TREMAYNE: Ferrari’s return to the top is reason to celebrate – but can they keep it up?
What is it that ties together the likes of Alberto Ascari, Juan Manuel Fangio, Mike Hawthorn, Tony Brooks, Maurice Trintignant, John Surtees, Chris Amon, Jacky Ickx, Mario Andretti, Gilles Villeneuve, Clay Regazzoni, Jean Alesi, Gerhard Berger, Michael Schumacher, Rubens Barrichello, Fernando Alonso, Sebastian Vettel, Charles Leclerc and Carlos Sainz, and all 72 seasons of Formula 1’s glorious history?
The answer, of course, is Scuderia Ferrari. Enzo Ferrari’s legendary team might have missed the very first official World Championship race – the British Grand Prix on May 13th, 1950 – but they have been a force within the sport ever since. The thread that binds.
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To a large extent Ferrari’s fortunes are a barometer of the overall health of the sport. A competitive Ferrari is a sign that its oldest contender remains a force, and we should all be grateful for their longevity and their latest success thanks to the one-two that Charles Leclerc and Carlos Sainz achieved in Bahrain on Sunday evening. The way the world is right now, that constancy is somehow comforting and uplifting.
And the resurgence of the reds, who on Sunday took their first win since Singapore 2019, is a welcome intervention in the battle between Red Bull and Mercedes.
Following the settlement reached between the FIA and Ferrari in February 2020, the team’s performances dipped, but were just beginning to come back last year when they climbed from a lowly sixth overall to a more respectable third.
And while Red Bull and Mercedes slugged it out in 2021, Ferrari rebuilt around the new combination of Charles and Carlos while working on the new F1-75. They were assisted to a degree by the newly introduced sliding scale of restrictions placed on aerodynamic testing, which were based on the finishing positions from the previous year’s constructors’ championship. Ferrari got a reasonable chunk more time than Mercedes and Red Bull.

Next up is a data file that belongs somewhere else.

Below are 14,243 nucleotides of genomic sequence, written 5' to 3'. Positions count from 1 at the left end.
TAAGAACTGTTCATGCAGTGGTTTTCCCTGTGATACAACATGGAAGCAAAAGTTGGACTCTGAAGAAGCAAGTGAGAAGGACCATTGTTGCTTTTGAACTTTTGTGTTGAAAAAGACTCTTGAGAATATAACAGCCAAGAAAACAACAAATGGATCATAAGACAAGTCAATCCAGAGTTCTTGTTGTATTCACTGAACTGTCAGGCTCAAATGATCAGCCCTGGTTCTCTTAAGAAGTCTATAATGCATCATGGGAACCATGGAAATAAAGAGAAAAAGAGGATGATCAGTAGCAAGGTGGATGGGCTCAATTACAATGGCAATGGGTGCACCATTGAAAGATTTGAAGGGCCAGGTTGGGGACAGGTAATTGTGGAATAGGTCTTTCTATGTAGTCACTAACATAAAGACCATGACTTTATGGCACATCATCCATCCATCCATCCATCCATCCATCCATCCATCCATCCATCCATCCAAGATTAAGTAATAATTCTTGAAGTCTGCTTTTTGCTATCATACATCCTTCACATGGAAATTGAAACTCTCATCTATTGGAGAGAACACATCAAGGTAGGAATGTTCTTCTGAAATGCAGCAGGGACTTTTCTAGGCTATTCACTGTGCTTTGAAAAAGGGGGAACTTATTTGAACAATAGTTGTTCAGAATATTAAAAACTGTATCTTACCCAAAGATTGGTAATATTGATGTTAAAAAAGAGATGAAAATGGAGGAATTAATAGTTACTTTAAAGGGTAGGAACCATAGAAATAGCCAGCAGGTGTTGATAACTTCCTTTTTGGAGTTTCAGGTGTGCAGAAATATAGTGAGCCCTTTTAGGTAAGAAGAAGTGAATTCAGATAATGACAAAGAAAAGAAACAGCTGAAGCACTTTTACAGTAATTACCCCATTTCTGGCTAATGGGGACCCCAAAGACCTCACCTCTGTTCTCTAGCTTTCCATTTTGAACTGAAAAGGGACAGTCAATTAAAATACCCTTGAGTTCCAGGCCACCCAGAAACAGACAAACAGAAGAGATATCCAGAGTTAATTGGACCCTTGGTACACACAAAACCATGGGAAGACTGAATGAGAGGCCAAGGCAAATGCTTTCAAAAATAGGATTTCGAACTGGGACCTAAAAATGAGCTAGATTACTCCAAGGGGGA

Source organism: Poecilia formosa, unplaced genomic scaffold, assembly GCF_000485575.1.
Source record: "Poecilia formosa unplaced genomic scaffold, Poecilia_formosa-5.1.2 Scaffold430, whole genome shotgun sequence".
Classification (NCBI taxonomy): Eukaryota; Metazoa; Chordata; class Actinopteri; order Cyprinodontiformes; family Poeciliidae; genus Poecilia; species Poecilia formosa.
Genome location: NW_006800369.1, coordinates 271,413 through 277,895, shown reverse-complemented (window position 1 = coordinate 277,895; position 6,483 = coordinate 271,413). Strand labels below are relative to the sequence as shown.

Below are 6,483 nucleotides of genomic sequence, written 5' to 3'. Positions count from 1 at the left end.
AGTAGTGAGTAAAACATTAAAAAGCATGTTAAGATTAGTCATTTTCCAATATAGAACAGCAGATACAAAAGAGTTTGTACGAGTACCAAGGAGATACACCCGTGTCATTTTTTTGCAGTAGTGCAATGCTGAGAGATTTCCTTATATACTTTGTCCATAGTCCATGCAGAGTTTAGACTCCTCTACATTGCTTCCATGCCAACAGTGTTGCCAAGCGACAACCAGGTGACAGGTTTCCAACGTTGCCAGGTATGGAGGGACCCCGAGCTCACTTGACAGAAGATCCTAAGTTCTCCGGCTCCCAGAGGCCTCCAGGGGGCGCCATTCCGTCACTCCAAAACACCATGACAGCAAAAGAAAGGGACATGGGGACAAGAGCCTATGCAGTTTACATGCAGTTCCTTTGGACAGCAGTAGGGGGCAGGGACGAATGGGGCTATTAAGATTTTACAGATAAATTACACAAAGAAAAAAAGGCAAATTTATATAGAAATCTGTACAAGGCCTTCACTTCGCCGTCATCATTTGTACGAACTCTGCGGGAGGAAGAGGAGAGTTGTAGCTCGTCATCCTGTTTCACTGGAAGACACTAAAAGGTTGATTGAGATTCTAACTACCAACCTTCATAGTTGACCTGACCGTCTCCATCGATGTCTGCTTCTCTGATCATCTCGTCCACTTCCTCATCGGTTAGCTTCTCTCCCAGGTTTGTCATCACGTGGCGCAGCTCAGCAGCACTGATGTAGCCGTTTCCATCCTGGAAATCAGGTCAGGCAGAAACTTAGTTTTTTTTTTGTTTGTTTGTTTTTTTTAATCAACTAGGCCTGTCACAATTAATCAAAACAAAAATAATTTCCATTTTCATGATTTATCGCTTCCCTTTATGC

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The elegant machine looked strong in testing in Barcelona, and again in Bahrain, but such things can be misleading given the unknowns such as fuel loads, engine settings, aero set-up etc., and the fact that teams often sandbag in order not to reveal their true hand.
So when the Ferraris were second and third in FP1 behind outlier Pierre Gasly’s AlphaTauri, and Charles was then close to Max Verstappen in FP2, things started to look really interesting, especially as just 0.294s separated them. Max continued to set the pace in FP3, but again Charles was there, closer still as he reduced the deficit to just 0.096s.
The frisson became a genuine thrill come Q1, when Charles lapped in 1m 31.471s, Carlos 1m 31.567s, and Max was ‘only’ third on 1m 31.785s, and even more so when Max reversed that in Q2 with 1m 30.757s to Carlos’s 1m 30.787s and Charles’s 1m 30.932s. With Mercedes currently out of the real fight, this was exactly what the sport needed. You could cut the tension with a knife as Charles did 1m 30.731s, Carlos 1m 30.687s and Max 1m 30.748s on their first runs in Q3, as it all came down to their final efforts.
This is exactly what we want to see in F1, and there were roars when Charles trimmed down to 1m 30.558s and Max’s improvement fell short with 1m 30.681s. The world champion put a brave face on things, but undoubtedly it came as a shock to Red Bull that Ferrari were quite so quick.